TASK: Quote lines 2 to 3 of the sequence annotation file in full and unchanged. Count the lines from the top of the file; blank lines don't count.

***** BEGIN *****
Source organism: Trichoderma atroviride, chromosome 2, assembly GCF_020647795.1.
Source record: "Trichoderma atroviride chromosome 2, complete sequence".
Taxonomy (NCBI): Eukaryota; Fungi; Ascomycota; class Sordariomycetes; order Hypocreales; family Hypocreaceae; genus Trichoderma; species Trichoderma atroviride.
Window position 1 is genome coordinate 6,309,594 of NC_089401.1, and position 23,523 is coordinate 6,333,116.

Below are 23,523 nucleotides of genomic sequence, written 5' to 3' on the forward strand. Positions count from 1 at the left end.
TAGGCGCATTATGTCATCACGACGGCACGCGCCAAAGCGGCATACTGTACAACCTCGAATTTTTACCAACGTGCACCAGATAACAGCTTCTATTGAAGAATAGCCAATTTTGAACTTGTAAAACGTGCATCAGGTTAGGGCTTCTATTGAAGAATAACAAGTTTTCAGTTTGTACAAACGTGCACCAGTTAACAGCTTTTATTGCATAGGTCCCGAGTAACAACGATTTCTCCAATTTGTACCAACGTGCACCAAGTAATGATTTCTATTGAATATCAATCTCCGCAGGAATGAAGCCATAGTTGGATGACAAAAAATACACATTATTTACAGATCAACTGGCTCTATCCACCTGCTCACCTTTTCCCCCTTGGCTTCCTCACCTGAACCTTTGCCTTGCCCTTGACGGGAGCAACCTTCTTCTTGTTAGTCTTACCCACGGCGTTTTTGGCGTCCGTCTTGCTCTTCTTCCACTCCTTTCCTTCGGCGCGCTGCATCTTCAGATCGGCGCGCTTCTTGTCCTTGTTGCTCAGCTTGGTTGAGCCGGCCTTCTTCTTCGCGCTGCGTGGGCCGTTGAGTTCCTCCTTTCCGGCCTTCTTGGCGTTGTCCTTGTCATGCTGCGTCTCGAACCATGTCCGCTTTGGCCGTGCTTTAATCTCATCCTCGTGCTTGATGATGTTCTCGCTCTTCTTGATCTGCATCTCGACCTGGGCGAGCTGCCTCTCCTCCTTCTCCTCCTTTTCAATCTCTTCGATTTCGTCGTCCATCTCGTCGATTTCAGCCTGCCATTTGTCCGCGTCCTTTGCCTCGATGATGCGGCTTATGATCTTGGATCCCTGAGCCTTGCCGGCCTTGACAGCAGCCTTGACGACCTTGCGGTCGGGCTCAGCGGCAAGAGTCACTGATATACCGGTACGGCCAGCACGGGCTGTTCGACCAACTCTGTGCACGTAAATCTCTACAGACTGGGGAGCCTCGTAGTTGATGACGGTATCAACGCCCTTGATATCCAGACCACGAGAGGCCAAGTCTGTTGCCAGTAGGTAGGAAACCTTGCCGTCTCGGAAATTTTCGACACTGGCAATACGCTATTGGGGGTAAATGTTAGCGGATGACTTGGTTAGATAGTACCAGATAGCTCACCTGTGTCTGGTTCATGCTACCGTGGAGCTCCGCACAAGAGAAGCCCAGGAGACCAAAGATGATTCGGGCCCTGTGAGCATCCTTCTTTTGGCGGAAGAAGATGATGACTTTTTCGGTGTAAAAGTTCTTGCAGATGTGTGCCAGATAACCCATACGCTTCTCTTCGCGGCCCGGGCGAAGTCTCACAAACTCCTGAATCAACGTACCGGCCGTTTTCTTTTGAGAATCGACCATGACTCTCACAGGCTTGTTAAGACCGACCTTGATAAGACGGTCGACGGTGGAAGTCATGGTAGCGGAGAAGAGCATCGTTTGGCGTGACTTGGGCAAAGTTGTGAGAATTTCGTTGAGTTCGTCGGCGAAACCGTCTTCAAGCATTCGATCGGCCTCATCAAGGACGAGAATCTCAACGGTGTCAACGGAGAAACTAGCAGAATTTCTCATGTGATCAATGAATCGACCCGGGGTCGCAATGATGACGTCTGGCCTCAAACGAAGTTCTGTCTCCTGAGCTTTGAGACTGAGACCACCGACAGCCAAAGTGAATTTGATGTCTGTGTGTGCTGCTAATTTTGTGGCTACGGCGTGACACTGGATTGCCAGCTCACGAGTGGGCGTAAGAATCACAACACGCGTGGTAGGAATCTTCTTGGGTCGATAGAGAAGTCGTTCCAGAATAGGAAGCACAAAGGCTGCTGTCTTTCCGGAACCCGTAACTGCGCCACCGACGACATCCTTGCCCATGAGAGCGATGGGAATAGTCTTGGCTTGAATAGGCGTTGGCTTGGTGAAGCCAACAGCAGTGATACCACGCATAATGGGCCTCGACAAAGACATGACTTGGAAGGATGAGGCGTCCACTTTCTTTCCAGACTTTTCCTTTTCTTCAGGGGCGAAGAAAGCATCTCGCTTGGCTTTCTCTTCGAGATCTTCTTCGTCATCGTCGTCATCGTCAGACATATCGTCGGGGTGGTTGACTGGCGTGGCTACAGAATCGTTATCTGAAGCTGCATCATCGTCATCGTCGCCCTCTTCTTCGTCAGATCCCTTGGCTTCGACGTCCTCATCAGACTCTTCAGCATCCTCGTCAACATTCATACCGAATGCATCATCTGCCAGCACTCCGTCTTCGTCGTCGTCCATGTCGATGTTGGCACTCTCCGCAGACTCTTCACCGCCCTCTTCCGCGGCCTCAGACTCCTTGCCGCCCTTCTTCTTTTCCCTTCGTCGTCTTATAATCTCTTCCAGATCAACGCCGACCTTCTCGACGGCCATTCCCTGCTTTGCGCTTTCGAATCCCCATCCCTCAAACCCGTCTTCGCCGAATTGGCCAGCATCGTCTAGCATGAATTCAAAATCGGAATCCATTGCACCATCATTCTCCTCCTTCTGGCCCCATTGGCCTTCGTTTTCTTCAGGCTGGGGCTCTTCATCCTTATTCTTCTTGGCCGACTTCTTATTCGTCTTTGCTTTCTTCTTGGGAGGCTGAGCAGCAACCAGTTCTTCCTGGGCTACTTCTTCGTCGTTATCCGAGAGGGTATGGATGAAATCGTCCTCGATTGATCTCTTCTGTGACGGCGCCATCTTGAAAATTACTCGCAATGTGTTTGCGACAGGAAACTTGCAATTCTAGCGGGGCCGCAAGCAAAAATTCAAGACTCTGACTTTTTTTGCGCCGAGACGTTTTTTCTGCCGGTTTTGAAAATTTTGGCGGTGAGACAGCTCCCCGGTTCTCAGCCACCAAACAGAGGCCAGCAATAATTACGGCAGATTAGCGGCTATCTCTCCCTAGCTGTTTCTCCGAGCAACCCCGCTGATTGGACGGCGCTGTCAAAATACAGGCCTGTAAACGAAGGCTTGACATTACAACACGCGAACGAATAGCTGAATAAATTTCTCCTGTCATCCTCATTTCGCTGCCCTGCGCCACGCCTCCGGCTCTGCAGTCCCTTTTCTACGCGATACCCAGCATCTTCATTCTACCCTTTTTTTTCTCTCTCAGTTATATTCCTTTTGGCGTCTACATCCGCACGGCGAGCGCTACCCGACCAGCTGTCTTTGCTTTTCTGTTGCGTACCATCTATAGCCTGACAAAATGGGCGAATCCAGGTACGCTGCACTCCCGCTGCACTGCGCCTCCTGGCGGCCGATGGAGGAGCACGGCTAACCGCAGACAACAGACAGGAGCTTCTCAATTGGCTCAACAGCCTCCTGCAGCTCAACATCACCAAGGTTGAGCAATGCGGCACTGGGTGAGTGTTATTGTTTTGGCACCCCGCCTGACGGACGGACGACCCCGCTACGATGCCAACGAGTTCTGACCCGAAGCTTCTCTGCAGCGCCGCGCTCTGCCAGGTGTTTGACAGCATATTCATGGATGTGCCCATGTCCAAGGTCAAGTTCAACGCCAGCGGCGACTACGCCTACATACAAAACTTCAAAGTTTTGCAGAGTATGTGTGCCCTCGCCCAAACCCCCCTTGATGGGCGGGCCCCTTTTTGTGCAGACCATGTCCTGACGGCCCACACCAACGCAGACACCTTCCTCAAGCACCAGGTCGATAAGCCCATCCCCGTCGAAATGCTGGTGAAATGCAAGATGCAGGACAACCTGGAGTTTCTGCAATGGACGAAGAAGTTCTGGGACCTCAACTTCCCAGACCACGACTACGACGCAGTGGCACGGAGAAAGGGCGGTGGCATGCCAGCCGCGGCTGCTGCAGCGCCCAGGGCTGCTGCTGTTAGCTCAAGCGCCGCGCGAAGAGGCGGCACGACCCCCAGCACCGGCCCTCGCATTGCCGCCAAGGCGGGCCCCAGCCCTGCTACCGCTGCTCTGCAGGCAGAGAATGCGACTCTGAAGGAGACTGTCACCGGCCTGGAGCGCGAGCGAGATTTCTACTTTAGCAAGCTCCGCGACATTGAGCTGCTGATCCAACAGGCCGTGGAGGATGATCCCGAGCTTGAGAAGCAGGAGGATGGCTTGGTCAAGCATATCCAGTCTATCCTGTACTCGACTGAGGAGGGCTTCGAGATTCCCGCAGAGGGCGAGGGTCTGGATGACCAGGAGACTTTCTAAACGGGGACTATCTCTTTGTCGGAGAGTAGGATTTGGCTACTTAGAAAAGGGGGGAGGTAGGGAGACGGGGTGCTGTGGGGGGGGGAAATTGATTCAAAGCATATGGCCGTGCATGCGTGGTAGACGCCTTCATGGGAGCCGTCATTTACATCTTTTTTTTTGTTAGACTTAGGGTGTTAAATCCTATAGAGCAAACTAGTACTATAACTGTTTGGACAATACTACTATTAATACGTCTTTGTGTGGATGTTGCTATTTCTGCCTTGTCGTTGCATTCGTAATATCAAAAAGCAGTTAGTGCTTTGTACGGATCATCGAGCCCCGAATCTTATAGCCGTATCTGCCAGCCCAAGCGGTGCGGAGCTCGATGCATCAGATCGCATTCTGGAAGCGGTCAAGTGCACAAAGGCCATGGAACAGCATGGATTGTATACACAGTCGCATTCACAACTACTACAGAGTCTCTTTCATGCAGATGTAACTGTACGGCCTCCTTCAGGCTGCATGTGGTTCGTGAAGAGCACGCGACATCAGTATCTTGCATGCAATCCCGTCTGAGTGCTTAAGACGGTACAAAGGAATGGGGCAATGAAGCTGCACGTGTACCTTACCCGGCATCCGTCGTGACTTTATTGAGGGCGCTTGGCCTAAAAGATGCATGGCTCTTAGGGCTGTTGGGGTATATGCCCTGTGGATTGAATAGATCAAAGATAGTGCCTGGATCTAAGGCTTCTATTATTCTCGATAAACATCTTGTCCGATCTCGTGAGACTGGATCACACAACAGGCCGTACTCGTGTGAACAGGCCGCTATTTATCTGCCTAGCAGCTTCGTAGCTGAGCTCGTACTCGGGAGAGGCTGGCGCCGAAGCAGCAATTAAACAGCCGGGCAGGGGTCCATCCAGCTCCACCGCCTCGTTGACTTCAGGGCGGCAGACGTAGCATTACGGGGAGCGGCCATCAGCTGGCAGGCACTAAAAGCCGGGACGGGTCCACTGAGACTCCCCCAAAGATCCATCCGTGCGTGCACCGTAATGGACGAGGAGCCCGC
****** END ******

Source record: "Trichoderma atroviride chromosome 2, complete sequence".
Taxonomy (NCBI): Eukaryota; Fungi; Ascomycota; class Sordariomycetes; order Hypocreales; family Hypocreaceae; genus Trichoderma; species Trichoderma atroviride.